I was on my way from New York to Sea Girt when I read a copy of this telegram in the evening papers. I believe that I grasped the full significance of this move on the part of Mr. Bryan. In fact, I became so anxious about it that I left the train before reaching my destination, in order to say to Governor Wilson over the 'phone how important I thought the message really was and how cautiously it should be handled. I tried to impress upon him the importance of the answer he was called upon to make to Mr. Bryan. He calmly informed me that he had not yet received the telegram and that he would, of course, give me an opportunity to discuss the matter with him before making his reply.

It was clear that Mr. Bryan, whose influence in the councils of the Democratic party at that time was very great, was seeking by this method to ascertain from leading Presidential candidates like Wilson, Underwood, Clark, and Harmon, just how they felt about the efforts of the New York delegation, led by the Tammany boss, Charlie Murphy, and the conservative element of the Democratic party in the East, to control the Convention and to give it the most conservative and standpat appearance by controlling the preliminary organization and nominating Alton B. Parker as temporary chairman. For many weeks previous to the Convention it had been rumoured that that was the programme and that the real purpose which lay behind it was to unhorse Bryan and to end for all time his control and that of the radicals of the West over the affairs of the Democratic party. It was a recrudescence of the old fight of 1896, between the conservative East and the radical West--Bryan assuming, of course, the leadership of the radicals of the West, and Charlie Murphy and his group acting as the spokesmen of the conservative East.

It was clear to me that Bryan anticipated just what replies Underwood, Clark, and Harmon would make to his inquiry. Whether he was certain of what the New Jersey Governor would say in answer to his telegram, I never could ascertain. Indeed, many of the New Jersey Governor's supporters were ungenerous enough to say that behind the inquiry lay a selfish purpose; that Mr. Bryan took this method to reestablish his leadership and to place himself at the forefront of the liberal, progressive forces of the Convention.

It is clear, as one looks back upon this incident, that a misstep in the handling of this inquiry from Mr. Bryan might have been fatal to the New Jersey man's candidacy.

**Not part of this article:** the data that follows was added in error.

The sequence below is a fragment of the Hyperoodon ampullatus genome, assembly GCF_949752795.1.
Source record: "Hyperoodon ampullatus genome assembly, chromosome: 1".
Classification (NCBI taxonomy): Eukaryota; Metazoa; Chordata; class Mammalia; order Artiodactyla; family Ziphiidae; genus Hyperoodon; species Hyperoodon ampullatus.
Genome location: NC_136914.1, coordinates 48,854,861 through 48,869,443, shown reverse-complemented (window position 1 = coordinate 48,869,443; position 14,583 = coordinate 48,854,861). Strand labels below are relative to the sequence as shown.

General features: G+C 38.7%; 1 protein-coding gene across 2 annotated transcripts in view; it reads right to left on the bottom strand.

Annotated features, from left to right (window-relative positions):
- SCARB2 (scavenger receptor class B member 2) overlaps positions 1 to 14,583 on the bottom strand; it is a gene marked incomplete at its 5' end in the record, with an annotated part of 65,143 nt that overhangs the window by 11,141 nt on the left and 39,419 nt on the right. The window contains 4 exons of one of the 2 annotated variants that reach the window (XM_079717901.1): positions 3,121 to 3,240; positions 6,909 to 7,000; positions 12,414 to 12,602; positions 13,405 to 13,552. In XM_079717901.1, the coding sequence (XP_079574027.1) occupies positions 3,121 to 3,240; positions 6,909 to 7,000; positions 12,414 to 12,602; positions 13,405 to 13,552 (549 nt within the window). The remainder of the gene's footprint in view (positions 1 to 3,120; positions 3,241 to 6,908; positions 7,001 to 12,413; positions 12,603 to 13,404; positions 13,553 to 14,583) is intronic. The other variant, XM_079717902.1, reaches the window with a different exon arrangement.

When I arrived at Sea Girt to discuss the matter with Governor Wilson, I was surprised to find that he had not even read the telegram, although a copy of it lay upon his desk, and when he did read it and we were discussing it he did not share my view of its great importance. In attempting to emphasize its importance I experienced one of the most difficult jobs I ever had in the eleven years I was associated with Woodrow Wilson. In vain I tried to impress upon him what I believed to be the purpose which lay behind the whole business; that his reply would determine the question as to whether he was going to line up with the progressive element which was strong in the West, or whether he would take sides with those of the conservative East, many of whom were bitterly opposed to him. He finally informed me that he was in touch with Mr. McCombs, his campaign manager at Baltimore, and that he would not reply to Mr. Bryan's telegram until he received some word from the former as to what his opinion was in regard to handling this difficult matter. I left him, after impressing upon him the necessity of early action, lest our progressive friends both at Baltimore and throughout the country who were awaiting word from us should be disappointed by his apparent unwillingness to take his position with the progressives.

The newspaper correspondents at Sea Girt, realizing the importance of the candidate's decision, industriously kept upon our trail to find out what reply would be made to Mr. Bryan. The direct wire between Baltimore and Sea Girt was kept busy with inquiries from our friends as to what attitude we were taking in the matter. While my relations with McCombs at the time were of the friendliest sort, I feared that the Eastern environment in which he lived, and his attempt to bring Tammany into camp for the New Jersey Governor, would necessarily play a large part in influencing his judgment, and I was apprehensive lest Governor Wilson should be too much inclined to accept Mr. McCombs' final judgment in the matter.

On June 21, 1912, the following telegram came from Mr. McCombs, as the basis of a proposed reply to Mr. Bryan by the New Jersey Governor:
Baltimore, June 21, 1912.

Lincoln, Nebraska.